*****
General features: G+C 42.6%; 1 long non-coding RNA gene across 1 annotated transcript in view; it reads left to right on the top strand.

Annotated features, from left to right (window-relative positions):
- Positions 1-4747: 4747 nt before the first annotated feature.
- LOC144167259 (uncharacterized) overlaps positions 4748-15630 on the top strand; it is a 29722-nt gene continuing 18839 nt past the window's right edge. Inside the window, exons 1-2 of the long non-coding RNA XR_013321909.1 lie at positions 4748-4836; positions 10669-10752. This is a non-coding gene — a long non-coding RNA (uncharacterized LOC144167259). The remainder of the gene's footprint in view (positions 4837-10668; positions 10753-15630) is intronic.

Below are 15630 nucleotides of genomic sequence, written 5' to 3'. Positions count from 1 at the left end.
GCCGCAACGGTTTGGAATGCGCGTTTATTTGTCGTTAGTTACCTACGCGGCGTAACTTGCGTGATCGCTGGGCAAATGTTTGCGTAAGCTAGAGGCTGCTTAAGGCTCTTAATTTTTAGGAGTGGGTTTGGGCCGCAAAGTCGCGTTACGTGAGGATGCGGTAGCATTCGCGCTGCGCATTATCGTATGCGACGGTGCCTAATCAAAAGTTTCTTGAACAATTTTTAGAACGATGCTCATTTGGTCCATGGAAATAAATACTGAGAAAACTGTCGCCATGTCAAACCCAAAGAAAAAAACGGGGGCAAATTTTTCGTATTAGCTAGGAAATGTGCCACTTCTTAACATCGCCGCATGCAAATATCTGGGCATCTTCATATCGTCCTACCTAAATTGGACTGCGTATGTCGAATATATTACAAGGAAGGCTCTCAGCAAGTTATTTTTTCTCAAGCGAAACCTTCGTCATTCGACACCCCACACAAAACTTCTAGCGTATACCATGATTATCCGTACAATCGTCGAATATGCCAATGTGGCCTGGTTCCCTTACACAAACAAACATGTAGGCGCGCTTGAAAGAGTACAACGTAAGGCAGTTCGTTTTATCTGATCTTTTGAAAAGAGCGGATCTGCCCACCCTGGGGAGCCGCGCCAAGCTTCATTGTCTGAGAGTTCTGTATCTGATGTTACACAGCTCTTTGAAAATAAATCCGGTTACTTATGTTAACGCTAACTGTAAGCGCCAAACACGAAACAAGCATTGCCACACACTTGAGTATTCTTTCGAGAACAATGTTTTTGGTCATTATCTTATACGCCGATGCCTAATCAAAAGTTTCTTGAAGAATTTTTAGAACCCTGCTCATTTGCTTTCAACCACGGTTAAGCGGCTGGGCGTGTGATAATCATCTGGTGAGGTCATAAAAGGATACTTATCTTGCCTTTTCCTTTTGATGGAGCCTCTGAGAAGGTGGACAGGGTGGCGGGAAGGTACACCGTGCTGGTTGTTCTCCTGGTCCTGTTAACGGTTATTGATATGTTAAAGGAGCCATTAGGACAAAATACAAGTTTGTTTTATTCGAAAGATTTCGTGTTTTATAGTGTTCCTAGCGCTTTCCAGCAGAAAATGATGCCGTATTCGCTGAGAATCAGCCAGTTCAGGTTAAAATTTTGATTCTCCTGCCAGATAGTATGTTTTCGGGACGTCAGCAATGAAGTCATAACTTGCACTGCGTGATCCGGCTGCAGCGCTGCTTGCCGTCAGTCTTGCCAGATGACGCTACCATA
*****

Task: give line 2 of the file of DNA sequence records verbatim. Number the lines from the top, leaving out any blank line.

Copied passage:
Annotated features, from left to right (window-relative positions):